Instant Web Publishing
According to the company, TLC is Web-ready with IWP when it’s shipped. The only other things needed to put a library catalog on the Web are a connection to the Internet and a copy of FileMaker Pro database software. The company has also added a second Web option for TLC—Web pages designed for use with FileMaker, Inc.’s Custom Web Publishing (CWP) feature. The result is that it will be easier to modify the appearance of a library’s Web pages. The other advantage is that users can click on live links when they appear in the TLC catalog records that are retrieved on the Web. With IWP, Internet addresses or URLs were merely informational text that users could select and copy to open a Web page. Now that TLC offers CWP, any active URL can be clicked to go directly to the page referenced.
TLC’s MARC interface has a new look and also is easier to customize for downloaded MARC bibliographic records. The conversion program has itself been converted to a 32-bit Windows application. TLC has been a Windows/Macintosh solution since 1996, but the MARC interface remained a DOS program until now. Librarians will find initial set-up procedures facilitated by clickable buttons offering easy-to-understand selections.
According to the announcement, the company has added a second benefit
to this program. TLC’s ORDERS module has a new program that imports fields
extracted from the same downloaded MARC records. It functions similarly
to the import program in CATALOG, but is concerned only with those fields
that are needed for your acquisition records in TLC’s ORDERS module. This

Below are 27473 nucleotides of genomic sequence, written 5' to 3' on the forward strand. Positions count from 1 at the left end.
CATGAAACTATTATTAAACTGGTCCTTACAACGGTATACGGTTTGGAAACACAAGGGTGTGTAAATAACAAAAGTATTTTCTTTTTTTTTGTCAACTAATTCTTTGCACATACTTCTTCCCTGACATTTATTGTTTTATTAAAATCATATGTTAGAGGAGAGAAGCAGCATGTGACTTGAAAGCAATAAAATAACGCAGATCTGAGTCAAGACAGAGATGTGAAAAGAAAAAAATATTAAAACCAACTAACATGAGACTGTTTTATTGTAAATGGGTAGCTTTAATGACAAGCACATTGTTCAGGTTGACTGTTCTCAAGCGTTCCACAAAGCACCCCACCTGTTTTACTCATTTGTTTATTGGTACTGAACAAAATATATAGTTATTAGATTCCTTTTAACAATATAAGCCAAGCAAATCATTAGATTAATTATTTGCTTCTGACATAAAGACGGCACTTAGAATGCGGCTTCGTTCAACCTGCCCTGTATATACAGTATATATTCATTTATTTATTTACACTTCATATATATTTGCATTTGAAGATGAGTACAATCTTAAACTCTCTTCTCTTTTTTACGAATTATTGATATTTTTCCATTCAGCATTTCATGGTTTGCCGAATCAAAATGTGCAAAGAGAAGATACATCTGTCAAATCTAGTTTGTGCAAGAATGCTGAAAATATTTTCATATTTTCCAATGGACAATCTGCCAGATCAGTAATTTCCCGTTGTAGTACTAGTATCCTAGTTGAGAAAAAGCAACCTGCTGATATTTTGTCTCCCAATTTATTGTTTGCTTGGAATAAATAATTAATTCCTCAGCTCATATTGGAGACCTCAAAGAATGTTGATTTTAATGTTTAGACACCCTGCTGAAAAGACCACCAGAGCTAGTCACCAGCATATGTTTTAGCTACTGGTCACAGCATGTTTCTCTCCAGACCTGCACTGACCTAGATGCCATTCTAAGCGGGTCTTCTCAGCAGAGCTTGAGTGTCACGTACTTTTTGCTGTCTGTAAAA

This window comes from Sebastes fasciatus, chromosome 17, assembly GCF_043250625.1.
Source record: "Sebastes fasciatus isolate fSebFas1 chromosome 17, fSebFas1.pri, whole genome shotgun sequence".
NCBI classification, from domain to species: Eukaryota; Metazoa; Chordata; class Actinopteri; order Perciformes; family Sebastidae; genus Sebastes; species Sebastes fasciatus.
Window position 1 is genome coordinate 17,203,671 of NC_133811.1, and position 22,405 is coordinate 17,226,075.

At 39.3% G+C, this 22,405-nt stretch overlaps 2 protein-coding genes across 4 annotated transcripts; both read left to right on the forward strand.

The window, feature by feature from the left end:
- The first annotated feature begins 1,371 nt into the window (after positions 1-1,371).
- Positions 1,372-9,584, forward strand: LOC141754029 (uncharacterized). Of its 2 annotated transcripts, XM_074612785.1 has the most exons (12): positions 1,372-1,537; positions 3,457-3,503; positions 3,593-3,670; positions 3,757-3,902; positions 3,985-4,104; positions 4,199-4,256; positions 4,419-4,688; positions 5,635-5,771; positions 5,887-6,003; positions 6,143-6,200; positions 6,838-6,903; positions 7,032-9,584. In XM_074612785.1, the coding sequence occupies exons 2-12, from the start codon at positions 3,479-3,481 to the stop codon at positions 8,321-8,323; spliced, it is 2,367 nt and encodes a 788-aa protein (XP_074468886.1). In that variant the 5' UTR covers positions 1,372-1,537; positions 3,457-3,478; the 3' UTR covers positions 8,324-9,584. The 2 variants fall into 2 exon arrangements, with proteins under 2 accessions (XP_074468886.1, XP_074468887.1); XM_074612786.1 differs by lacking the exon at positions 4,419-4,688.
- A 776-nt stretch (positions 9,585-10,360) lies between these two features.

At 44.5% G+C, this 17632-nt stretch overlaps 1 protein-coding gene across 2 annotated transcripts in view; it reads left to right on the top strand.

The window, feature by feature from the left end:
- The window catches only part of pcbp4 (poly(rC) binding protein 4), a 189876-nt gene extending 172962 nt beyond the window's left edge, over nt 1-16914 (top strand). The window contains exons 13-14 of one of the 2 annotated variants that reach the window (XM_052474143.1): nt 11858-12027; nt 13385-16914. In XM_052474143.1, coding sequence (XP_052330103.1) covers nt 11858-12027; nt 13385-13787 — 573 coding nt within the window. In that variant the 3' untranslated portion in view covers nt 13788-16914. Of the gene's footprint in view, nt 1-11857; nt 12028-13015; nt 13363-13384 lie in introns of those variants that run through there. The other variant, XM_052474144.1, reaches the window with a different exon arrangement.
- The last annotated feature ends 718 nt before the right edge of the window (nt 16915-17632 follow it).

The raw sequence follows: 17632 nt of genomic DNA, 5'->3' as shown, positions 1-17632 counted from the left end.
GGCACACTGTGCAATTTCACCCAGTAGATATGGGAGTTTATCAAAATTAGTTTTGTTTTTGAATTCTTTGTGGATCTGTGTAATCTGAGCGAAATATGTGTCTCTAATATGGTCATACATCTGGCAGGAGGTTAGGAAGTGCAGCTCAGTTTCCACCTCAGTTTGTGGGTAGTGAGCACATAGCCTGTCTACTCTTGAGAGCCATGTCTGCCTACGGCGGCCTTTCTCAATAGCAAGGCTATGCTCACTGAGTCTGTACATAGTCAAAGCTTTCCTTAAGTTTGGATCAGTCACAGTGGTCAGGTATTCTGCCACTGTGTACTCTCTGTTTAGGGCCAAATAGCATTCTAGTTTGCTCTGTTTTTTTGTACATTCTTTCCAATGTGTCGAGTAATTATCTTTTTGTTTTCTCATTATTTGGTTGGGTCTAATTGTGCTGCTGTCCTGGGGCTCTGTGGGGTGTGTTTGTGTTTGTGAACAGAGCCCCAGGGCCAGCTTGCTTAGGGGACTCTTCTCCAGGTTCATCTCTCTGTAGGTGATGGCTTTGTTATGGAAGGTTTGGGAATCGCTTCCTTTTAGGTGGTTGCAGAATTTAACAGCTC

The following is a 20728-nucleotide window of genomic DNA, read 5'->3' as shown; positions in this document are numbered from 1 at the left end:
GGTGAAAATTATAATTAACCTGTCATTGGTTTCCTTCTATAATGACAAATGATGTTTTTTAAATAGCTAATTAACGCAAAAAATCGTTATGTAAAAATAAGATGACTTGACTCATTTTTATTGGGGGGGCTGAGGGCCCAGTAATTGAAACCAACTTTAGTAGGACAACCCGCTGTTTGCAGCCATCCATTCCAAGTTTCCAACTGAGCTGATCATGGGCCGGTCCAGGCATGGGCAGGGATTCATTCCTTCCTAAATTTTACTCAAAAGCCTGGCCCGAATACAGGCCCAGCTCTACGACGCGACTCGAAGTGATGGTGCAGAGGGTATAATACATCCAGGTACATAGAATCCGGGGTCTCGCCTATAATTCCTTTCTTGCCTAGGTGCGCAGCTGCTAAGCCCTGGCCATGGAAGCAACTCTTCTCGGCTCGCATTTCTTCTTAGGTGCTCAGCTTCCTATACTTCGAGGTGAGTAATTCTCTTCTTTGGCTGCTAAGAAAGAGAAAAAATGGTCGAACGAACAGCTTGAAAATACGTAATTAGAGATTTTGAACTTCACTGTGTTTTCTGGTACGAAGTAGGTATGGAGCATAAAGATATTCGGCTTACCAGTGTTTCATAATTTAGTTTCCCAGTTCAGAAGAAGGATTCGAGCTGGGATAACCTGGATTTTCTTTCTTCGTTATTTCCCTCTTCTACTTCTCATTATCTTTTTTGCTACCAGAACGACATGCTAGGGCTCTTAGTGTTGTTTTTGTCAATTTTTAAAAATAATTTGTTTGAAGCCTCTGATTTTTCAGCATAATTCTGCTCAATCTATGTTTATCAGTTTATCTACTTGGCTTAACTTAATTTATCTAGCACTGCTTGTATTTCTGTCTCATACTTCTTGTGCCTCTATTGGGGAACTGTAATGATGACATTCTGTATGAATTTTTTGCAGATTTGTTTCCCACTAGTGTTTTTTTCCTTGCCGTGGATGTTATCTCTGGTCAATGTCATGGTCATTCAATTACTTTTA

means that, by running the MARC interface one time, you can extract information
that will ease the creation of records in both CATALOG and ORDERS.
A button that sends a message to the librarian has been available to patrons on TLC’s mini-menus for quite a while. This feature has been enhanced to permit an end-user who locates the record of an item to click a button, automatically generating an e-mail message to the librarian and requesting the specific item on the screen.
TLC has a new program that per-mits librarians to e-mail current-awareness and other subject bibliographies to users having special interests. To do this as programmed, users need a copy of Adobe Acrobat to produce a PDF file. Two steps are required: First, in CATALOG, a subject bibliography is prepared. When you print the bibliography, however, it creates an electronic file (via Acrobat PDF-Writer) instead of hard copy. The second part of the procedure automatically attaches the file containing the bibliography to e-mail directed to all users who have indicated an interest in that subject. Librarians can write an e-mail message to accompany the file, or leave it blank if preferred. Users can read the bibliography in their browser or with Adobe Reader (available free at Adobe’s Web site).
Source: On Point, Inc., Washington, DC, 202/338-8914; http://www.onpointinc.com.
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